As part of a project running from now until January 2020 the Royal Hospital will explore new methods of opening up its Grade One listed, 66-acre site to a broader spectrum of visitors and maximise the heritage credentials of its historic grounds.

Royal Hospital Chelsea
Royal Hospital Chelsea's Figure Court © Royal Hospital Chelsea

While many visitors currently head to the site for architectural contributions by Sir Christopher Wren and Sir John Soane, footfall to the grounds never reached parity with this.

The Royal Hospital points to its wide variety of plants, trees and wildlife as offering great opportunities to attract visitors. As yet, however, a way of ensuring audiences beyond Chelsea Pensioners and school children know about this element of its offering has remained elusive.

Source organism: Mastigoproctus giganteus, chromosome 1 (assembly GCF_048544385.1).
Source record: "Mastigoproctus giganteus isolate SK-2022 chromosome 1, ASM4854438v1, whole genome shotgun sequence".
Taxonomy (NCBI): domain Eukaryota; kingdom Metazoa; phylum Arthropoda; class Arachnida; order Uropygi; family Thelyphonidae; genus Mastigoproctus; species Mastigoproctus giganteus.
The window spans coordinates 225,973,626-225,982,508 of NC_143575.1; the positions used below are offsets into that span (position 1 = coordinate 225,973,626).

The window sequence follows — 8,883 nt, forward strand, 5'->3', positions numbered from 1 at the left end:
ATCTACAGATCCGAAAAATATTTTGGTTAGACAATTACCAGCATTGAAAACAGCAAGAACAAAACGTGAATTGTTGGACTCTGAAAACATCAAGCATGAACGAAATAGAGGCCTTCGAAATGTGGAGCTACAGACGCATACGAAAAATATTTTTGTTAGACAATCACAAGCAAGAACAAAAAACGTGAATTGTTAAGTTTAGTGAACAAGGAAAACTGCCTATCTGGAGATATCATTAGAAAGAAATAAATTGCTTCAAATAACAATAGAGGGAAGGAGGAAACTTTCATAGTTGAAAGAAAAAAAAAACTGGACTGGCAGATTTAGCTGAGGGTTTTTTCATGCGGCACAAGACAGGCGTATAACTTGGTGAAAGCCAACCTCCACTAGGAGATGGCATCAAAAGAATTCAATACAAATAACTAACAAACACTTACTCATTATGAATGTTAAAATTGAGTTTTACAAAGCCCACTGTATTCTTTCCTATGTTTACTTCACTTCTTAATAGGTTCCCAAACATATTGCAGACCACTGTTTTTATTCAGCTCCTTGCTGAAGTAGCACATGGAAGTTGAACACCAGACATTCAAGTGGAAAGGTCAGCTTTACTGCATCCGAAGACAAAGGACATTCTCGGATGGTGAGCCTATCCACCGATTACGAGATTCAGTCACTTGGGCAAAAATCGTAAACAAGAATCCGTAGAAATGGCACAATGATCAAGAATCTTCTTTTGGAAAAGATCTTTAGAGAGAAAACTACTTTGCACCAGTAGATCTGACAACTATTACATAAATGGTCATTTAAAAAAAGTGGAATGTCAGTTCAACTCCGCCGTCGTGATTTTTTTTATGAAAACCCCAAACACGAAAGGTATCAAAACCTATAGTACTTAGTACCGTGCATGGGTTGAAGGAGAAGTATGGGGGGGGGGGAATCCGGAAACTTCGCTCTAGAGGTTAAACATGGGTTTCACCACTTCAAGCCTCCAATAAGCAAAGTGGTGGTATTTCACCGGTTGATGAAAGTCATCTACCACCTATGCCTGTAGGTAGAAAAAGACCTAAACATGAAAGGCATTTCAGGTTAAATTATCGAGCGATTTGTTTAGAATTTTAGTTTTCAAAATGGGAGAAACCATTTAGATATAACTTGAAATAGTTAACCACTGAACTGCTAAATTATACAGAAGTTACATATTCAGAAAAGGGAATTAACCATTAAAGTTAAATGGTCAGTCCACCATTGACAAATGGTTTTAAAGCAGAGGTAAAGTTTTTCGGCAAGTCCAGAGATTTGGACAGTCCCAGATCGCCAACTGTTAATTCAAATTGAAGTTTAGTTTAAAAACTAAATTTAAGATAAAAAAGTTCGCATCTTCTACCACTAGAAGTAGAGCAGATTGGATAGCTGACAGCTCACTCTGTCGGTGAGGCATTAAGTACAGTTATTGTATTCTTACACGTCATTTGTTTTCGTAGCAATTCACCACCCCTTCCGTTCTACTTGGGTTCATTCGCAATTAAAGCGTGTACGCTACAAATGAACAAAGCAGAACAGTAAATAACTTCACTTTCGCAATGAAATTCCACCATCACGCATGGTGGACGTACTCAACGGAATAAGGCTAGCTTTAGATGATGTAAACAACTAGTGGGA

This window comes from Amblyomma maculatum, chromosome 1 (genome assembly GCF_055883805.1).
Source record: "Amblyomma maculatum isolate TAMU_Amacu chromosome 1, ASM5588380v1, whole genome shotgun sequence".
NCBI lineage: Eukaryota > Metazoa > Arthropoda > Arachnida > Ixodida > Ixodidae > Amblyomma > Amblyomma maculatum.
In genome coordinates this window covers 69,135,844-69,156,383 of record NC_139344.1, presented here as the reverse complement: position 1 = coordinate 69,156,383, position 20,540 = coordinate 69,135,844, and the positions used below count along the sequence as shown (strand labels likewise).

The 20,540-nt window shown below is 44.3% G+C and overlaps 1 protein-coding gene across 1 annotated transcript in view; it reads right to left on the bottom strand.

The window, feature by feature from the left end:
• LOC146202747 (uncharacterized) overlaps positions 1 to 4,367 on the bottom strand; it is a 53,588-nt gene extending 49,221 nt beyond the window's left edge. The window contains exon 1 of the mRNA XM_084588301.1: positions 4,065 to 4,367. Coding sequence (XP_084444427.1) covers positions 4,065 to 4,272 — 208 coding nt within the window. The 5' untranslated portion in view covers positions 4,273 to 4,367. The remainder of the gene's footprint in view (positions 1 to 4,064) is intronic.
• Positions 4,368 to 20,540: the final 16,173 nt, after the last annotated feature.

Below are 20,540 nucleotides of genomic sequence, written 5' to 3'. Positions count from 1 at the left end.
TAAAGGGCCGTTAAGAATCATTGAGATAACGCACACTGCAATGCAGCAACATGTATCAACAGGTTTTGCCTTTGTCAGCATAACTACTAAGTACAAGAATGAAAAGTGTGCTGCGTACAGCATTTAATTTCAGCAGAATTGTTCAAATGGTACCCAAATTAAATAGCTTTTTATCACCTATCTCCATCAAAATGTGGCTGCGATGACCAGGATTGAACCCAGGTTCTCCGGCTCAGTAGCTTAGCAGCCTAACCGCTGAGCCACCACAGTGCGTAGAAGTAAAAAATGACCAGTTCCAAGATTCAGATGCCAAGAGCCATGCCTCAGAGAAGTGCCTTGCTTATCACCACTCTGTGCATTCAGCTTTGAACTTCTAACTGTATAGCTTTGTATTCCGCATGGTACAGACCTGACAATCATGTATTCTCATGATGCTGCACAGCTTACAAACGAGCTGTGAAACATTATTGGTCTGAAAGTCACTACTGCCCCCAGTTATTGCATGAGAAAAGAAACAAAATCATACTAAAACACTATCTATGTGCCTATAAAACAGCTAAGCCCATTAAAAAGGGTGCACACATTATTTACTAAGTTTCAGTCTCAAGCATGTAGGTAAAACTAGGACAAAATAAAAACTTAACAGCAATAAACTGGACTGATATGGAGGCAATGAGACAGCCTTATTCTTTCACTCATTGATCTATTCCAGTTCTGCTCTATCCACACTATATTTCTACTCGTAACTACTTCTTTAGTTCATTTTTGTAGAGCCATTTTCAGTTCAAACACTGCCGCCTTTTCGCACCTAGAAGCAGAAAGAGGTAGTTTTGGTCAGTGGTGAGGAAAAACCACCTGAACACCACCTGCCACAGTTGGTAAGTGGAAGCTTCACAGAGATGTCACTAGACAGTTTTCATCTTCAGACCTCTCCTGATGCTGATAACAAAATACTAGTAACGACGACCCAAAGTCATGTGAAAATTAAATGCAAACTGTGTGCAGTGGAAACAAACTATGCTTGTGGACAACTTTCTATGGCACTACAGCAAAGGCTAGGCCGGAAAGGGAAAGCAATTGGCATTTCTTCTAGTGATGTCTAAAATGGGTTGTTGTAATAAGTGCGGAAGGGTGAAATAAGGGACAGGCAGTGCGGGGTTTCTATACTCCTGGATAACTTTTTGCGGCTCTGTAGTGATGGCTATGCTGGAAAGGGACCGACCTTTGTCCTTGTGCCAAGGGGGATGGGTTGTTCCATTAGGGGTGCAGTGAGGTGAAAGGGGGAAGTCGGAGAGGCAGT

The Hospital is, therefore, conducting in-depth research into current and prospective audiences, establishing family learning trails and how best to support biodiversity and eco-tourism.

Making historical facts and horticultural information readily accessible has been deemed key to this endeavour, with the possibility of introducing an interactive app and digital guestbook currently under consideration.

Royal Hospital Chelsea
Several of the Hospital's iconic Chelsea Pensioners highlight National Lottery Heritage Fund support © Royal Hospital Chelsea

“Our ultimate goal is to not just be a leader in Army veteran care, but also a recognised natural heritage site,” noted Kate Ainley-Marr, head of audience engagement at the Royal Hospital.

“We want to reach out to members of the public and community groups who could benefit from the use of our natural heritage. Not enough is known about our current users of the Hospital grounds, their public value and their potential to enhance the wellbeing of our visitors and residents.”

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